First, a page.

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Using the Spanish 'No'

It Is Often the Equivalent of 'No,' 'Not' or 'Non-'


A simple Spanish word like no can be deceptive. It looks and sounds like its English cognate, "no," and has a similar meaning. But there are some ways in which the Spanish no is used that will seem unfamiliar to English speakers.

Here, then, are some of the most common uses of no:

As a simple answer to a question: This usage is similar in both languages.

    Examples: — ¿Estás feliz? — No. (Are you happy? ¶ No.) — ¿Es estudiante de la sicología? — No, es estudiante del arte. (Is he a psychology student? ¶ No, he's an art student.)
As a question tag: No is very commonly attached to the end of a statement to turn it into a question, either rhetorically or seeking confirmation from the listener that the statement is true. It is usually the equivalent of "isn't that so?" or something similar.
    Examples: Estudias mucho, ¿no? (You study a lot, don't you?) Su esposa es inteligente, ¿no? (His wife is intelligent, isn't she?)
To negate a verb: In English, this is usually done using a negative auxiliary verb such as "don't," "won't" or "didn't."
    Examples: Él no comprende el libro. (He doesn't understand the book.) ¿Por qué no estudiabas? (Why didn't you study?)
As part of a double negative: As a general rule, if a Spanish verb is followed by a negative, it must also be preceded by no or another negative.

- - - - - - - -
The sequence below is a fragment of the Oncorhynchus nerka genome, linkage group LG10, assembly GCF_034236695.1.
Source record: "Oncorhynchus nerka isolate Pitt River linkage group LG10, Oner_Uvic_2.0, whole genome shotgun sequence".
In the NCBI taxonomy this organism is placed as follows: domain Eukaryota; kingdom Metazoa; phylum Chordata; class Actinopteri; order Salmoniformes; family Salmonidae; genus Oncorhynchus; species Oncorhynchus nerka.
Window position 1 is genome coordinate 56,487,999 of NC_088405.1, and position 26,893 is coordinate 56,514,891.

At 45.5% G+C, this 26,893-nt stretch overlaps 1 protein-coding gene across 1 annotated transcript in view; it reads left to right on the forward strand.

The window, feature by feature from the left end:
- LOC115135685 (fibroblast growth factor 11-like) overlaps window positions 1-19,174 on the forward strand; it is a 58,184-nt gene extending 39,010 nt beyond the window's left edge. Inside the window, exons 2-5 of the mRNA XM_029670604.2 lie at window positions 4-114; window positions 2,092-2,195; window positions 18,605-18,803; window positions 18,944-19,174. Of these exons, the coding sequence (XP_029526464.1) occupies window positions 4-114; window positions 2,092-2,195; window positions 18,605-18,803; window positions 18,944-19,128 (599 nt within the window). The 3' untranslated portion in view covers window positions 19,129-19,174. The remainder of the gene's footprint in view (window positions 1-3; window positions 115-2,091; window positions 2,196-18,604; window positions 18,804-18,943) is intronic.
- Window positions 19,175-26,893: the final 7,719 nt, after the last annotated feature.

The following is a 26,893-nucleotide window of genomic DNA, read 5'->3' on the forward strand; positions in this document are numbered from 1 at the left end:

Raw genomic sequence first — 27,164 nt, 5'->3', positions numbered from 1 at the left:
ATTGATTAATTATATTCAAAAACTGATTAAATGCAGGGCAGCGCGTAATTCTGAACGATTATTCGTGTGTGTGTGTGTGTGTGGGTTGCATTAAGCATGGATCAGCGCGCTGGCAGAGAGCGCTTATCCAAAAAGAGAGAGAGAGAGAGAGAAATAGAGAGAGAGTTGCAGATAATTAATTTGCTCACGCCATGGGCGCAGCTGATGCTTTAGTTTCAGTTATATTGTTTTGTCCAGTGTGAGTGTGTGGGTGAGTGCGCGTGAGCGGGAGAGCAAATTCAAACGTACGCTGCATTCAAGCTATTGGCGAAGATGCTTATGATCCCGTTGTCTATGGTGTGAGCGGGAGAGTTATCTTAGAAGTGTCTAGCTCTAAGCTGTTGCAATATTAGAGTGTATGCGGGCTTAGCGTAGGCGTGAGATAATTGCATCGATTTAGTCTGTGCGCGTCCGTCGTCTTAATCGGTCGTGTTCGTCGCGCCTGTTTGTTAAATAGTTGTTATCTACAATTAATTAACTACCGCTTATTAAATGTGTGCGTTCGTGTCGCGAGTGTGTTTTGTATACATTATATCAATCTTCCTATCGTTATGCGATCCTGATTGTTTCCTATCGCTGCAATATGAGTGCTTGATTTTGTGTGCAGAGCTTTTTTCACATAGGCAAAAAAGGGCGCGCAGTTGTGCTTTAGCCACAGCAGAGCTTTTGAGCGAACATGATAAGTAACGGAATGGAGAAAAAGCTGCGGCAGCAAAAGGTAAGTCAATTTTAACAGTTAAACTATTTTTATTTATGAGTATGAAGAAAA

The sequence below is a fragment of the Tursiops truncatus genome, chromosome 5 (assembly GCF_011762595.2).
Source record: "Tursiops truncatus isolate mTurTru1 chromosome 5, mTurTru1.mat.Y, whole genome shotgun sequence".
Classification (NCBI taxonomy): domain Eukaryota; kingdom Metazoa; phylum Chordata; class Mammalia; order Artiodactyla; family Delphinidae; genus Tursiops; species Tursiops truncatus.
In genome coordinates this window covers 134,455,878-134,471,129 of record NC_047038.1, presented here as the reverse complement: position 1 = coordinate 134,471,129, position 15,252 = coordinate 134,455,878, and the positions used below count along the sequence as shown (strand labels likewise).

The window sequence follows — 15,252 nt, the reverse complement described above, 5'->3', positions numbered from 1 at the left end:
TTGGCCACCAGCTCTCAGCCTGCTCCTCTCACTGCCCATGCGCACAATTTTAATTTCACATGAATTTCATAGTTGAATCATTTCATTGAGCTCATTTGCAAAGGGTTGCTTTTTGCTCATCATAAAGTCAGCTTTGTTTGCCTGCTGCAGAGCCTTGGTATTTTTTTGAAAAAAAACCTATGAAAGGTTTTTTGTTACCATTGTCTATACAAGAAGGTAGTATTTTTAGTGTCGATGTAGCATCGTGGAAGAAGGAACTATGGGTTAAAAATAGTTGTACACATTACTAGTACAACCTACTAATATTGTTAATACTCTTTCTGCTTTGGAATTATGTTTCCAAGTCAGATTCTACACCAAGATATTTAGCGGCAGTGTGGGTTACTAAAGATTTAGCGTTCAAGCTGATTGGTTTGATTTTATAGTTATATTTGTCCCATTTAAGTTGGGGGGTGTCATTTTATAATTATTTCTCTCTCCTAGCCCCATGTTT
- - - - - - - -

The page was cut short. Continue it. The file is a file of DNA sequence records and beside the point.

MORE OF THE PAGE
Examples: No conoce a nadie. (He doesn't know anyone.) No fui a ninguna parte. (I didn't go anywhere.)
As the equivalent of "non-" before some nouns and adjectives: Many words use prefixes as a way of making them into the opposite; for example, the opposite of prudente (careful) is imprudente (careless). But some words are preceded by no instead.
    Creo en la no violencia. (I believe in nonviolence.) Humo pasivo puede matar a los no fumadores. (Secondhand smoke can kill nonsmokers.) El pólipo es no maligno. (The polyp is nonmalignant.)
As the equivalent of "not": Typically, no immediately precedes the word it negates.
    ¡No en nuestro nombre! (Not in our name!) El matrimonio con ella fue fugaz y no feliz. (His marriage with her was brief and not happy.) Pueden hacer el mismo, pero no rápidamente. (They can do the same thing, but not quickly.)
As a noun: This is often similar to "no" as a noun in English, although the Spanish word is a bit more flexibly used.
    Examples: El país ha dicho un no rotundo a la guerra. (The country has said a definite no to the war.) Hay una diferencia profunda entre el sí y el no. (There's a huge difference between yes and no.)

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